Secure Socket Layer (SSL)

Secure Socket Layer (SSL) is a protocol developed by Netscape in 1996 which quickly became the method of choice for securing data transmissions across the Internet. SSL is an integral part of most Web browsers and Web servers and makes use of the public-and-private key encryption system developed by Rivest, Shamir, and Adleman.

In order to make an SSL connection, the SSL protocol requires that a server should have a digital certificate installed. A digital certificate is an electronic file that uniquely identifies individuals and servers. Digital certificates serve as a kind of digital passport or credential which authenticate the server prior to the SSL session being established.

Typically, digital certificates are signed by an independent and trusted third party to ensure their validity. The "signer" of a certificate is known as a Certification Authority (CA), such as VeriSign, thawte and GeoTrust.

The diagram illustrates the process that guarantees protected communications between a Web server and a client. All exchanges of SSL Certificates occur within seconds, and require no action by the consumer.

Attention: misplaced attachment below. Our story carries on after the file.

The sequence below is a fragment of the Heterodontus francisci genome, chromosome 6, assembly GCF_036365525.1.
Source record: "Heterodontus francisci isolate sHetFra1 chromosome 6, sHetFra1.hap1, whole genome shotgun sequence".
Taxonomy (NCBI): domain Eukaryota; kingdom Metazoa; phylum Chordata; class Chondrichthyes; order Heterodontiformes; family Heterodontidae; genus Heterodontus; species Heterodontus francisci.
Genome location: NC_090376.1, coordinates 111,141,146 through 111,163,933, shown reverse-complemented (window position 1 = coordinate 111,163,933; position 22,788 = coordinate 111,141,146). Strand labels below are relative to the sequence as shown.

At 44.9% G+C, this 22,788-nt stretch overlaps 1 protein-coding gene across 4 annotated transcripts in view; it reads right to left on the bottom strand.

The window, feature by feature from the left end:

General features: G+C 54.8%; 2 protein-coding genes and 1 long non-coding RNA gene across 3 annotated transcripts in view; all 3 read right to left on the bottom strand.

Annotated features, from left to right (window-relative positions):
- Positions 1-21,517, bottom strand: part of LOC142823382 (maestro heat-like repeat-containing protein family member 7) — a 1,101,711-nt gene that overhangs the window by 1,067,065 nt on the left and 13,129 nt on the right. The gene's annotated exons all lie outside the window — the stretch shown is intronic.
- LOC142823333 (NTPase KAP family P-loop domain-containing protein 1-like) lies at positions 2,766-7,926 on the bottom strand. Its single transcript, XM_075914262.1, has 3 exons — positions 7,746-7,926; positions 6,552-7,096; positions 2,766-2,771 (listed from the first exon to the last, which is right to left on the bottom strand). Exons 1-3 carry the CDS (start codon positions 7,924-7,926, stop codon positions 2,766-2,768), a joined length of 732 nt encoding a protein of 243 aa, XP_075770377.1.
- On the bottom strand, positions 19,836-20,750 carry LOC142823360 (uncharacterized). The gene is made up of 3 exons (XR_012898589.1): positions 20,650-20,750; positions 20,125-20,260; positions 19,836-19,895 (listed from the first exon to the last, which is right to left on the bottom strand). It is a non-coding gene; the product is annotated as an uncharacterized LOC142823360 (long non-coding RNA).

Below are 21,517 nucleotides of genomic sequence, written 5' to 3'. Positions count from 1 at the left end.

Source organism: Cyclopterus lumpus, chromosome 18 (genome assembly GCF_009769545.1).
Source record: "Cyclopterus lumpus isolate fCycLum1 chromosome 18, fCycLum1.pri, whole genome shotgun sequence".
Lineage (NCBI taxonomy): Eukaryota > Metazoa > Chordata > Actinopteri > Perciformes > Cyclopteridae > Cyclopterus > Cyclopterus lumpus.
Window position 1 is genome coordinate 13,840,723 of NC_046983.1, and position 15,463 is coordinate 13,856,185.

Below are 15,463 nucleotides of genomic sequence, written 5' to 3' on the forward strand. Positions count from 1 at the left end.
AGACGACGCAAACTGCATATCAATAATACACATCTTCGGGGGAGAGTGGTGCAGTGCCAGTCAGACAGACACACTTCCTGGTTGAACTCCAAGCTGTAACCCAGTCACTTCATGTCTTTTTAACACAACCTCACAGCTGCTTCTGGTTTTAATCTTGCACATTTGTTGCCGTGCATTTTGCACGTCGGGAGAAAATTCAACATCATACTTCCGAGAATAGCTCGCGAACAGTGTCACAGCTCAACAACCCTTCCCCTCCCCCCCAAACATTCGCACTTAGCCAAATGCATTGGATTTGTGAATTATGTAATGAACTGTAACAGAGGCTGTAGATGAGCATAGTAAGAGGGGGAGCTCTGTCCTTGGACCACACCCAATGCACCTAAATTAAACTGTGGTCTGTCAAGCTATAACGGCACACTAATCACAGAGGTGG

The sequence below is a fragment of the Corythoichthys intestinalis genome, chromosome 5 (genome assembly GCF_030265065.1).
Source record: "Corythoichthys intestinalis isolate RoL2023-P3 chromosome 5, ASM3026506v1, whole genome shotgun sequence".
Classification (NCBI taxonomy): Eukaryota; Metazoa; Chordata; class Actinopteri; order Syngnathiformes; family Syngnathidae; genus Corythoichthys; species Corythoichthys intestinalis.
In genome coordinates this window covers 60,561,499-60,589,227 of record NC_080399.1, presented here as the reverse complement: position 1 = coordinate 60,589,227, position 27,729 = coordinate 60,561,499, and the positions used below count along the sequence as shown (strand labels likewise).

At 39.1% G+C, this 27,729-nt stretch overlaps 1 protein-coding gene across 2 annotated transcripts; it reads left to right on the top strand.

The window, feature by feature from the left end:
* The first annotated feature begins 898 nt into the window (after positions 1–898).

Why do you need SSL

You need SSL if..

  • You have an online store or accept online orders and credit cards.
  • You have offices that share confidential information over an intranet.
  • You need to comply with privacy and security requirements.
  • Your business partners log in to confidential information on an extranet.
  • You process sensitive data such as address, birth date, license, or ID numbers.
  • You value privacy and expect others to trust you.